I taught twice a month in the executive development programs at our Crotonville campus, in

Ossining, New York, where I could reach people three or four levels down in the organization.

When there, I might say, “Guys, if we don’t become the best technology company in the world,

we’re doomed, we’re dead.” And when I talked about digital industrial, I’d say, “There’s no Plan B.

There’s no other way to get there. Who’s coming with me? What’s in your way? What do we need

to be doing differently?”

Another crucial way I enlisted people in the cause was by forging personal relationships. One

weekend a month, a GE officer and his or her spouse would have dinner with my wife, Andrea, and

me at our home. The next morning, I’d spend four hours talking with him or her. I’d say, “Tell me

what’s important in your business. What do you think we should do at GE? What are you working

on? What else do you want to do?” Those weekends were a way to hear perspectives I might not get

otherwise. In addition, they gave me a chance, person by person, to build deep connections, which

are important in driving change.

Be All In

Half measures are death for big companies, because people can smell lack of commitment. When

you undertake a transformation, you should be prepared to go all the way to the end. You’ve got to

be all in. You’ve got to be willing to plop down money and people. You won’t get there if you’re a

wuss. Look at the billions of dollars we’ve invested in our digital capabilities and addit ive


Be Resilient

Transformation requires staying power. At GE, we had a pretty good track record of investing

through a crisis, particularly in technology and globalization. For example, we doubled our

investment in commercial engine technology from 2009 to 2012. Our competitors did not. That

explains why at this year’s Paris Air Show we booked $30 billion in orders and our competitors

booked about a couple billion.

I hate to say it, but transformation takes time. If change is easy, it is not sustainable. You need a

thick skin to see it through. In the capital markets, two ideas—unlocking value and creating value—

get thrown around almost as if they were interchangeable, but they are not. Unlocking value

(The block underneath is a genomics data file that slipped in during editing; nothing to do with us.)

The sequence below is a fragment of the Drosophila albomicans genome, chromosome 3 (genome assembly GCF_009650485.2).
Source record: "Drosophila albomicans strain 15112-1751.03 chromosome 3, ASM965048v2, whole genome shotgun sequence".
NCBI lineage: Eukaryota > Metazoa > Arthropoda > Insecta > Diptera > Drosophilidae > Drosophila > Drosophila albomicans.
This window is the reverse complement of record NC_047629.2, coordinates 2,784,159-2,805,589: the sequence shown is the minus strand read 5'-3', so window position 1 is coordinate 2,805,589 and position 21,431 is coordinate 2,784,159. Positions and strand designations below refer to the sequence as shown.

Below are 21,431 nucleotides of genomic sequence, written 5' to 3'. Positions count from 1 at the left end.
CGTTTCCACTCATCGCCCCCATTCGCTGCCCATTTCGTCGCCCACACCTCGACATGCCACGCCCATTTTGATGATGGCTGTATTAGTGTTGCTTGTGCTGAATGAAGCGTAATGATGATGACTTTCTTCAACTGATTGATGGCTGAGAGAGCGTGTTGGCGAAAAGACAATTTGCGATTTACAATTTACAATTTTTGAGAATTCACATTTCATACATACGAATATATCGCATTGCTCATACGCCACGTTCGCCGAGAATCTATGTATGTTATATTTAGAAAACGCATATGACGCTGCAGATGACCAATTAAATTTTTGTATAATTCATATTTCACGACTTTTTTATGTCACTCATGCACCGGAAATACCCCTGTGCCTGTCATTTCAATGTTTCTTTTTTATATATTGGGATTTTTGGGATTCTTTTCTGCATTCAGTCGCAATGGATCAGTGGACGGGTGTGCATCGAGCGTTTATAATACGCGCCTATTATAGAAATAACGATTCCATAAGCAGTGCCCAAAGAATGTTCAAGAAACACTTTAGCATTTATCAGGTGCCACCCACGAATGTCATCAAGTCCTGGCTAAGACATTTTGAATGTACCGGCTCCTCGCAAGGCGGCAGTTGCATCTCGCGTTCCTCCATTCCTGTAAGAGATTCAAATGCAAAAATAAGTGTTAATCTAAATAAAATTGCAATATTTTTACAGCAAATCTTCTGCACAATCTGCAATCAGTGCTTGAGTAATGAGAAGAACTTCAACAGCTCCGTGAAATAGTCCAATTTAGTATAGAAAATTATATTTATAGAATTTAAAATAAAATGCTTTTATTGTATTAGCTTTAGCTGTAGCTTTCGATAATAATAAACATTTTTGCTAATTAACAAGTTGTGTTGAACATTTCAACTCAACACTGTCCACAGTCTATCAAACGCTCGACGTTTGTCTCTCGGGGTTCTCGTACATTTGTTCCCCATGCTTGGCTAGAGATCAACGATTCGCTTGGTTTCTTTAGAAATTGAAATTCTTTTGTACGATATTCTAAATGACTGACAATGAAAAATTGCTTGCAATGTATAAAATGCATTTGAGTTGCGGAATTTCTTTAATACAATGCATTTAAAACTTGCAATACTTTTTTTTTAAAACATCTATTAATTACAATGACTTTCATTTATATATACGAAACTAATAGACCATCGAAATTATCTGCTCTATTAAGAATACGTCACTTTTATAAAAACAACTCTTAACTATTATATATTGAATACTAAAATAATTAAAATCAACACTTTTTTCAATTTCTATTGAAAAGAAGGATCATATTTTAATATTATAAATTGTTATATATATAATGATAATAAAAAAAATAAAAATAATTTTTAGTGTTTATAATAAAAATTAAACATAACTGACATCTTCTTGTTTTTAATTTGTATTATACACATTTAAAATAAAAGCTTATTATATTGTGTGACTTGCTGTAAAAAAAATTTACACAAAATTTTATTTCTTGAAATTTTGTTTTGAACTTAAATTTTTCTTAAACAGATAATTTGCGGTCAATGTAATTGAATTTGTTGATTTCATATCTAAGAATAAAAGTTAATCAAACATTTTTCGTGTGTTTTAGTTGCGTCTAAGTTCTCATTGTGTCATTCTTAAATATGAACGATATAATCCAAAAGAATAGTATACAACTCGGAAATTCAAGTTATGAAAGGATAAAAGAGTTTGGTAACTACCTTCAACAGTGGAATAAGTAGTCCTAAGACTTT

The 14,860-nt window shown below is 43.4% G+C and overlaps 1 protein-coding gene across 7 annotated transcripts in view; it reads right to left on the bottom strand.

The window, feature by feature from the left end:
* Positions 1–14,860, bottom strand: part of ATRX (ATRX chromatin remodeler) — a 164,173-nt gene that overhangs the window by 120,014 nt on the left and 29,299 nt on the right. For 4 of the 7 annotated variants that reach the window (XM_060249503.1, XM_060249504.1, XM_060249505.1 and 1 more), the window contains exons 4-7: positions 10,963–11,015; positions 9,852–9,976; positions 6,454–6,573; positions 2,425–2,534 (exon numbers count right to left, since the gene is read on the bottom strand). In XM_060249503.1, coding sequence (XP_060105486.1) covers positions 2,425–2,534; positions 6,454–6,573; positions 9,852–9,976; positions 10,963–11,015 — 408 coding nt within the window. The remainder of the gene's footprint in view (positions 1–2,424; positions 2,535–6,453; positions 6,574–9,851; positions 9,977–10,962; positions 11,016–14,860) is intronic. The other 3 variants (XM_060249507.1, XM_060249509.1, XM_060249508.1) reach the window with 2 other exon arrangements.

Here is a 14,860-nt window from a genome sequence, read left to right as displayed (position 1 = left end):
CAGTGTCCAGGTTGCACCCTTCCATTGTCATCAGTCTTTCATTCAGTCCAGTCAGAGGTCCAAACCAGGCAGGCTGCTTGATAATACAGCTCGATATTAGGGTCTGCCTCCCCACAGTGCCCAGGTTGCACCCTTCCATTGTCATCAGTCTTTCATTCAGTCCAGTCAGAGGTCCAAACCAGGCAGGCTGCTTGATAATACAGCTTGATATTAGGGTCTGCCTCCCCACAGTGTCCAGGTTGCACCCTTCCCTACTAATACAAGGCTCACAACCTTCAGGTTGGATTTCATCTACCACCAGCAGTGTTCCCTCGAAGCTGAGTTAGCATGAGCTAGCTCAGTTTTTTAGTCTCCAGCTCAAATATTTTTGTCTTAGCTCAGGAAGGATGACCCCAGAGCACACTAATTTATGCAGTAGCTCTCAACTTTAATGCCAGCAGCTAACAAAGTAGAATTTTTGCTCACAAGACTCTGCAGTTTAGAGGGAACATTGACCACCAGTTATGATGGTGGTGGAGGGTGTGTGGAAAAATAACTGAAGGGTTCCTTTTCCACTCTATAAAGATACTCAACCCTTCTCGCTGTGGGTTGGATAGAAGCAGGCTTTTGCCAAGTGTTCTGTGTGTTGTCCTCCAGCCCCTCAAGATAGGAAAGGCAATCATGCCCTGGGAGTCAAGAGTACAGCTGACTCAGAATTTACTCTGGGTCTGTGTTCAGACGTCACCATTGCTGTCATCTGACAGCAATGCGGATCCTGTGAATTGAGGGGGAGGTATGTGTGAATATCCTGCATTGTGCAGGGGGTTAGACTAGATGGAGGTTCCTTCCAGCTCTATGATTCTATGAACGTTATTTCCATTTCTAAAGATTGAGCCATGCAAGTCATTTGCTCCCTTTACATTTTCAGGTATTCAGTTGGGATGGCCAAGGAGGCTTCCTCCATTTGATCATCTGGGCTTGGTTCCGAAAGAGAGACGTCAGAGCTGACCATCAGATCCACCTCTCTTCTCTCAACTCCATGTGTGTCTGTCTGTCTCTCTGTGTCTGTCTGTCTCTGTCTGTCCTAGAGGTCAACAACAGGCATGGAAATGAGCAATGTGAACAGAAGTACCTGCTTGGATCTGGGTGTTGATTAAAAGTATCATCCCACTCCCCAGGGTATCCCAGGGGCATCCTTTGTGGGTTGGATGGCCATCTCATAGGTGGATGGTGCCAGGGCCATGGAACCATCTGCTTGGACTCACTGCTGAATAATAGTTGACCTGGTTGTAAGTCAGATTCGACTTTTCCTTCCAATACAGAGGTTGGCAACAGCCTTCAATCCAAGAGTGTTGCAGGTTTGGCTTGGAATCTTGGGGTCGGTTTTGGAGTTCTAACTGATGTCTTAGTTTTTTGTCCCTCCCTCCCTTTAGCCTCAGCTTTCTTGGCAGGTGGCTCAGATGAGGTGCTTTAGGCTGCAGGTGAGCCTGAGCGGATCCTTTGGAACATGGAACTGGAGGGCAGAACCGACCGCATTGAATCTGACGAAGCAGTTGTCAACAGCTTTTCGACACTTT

frequently means strategic capitulation for short-term gain. Creating value is the result of long-term


investing—for example, when M&A activity to acquire technology or market access or position is

ultimately connected to a longer-term value proposition. It’s harder to appreciate such moves if

you’re using only a short-term lens.

I led GE during the financial crisis. Those were very lonely days. Despite our portfolio work, our

financial services businesses were still too big in 2008, when Lehman Brothers went down. It was

my fault. But we didn’t stop or point fingers. Most of the aviation engine technology that is

allowing us to gain share today is a result of investments we made during the financial crisis. We

fixed the problems. And a better company emerged.

Transformation takes grit. It requires risk taking. Many large companies change their CEOs every

three to five years; GE’s CEOs have tenures that are a multiple of that. This is because driving

change at scale is an imperfect science. It takes time and resiliency.

Be Willing to Pivot

One of the hardest challenges in driving change is allowing new information to come in constantly

and giving yourself the chance to adapt while still having the courage to act and push people

forward. There’s a tension: Even as you’re making a major commitment of resources, you’ve got to

be open to pivoting on the basis of what you learn, because you’re unlikely to get the strategy

perfect out of the gate. Nothing we’ve done has ever turned out exactly as it began.

One of the things I’ve said during every transformation is, “We’re on a 40-step journey. Today

we’re on step 22. I don’t know exactly what step 32 looks like yet. But we’re going to explore that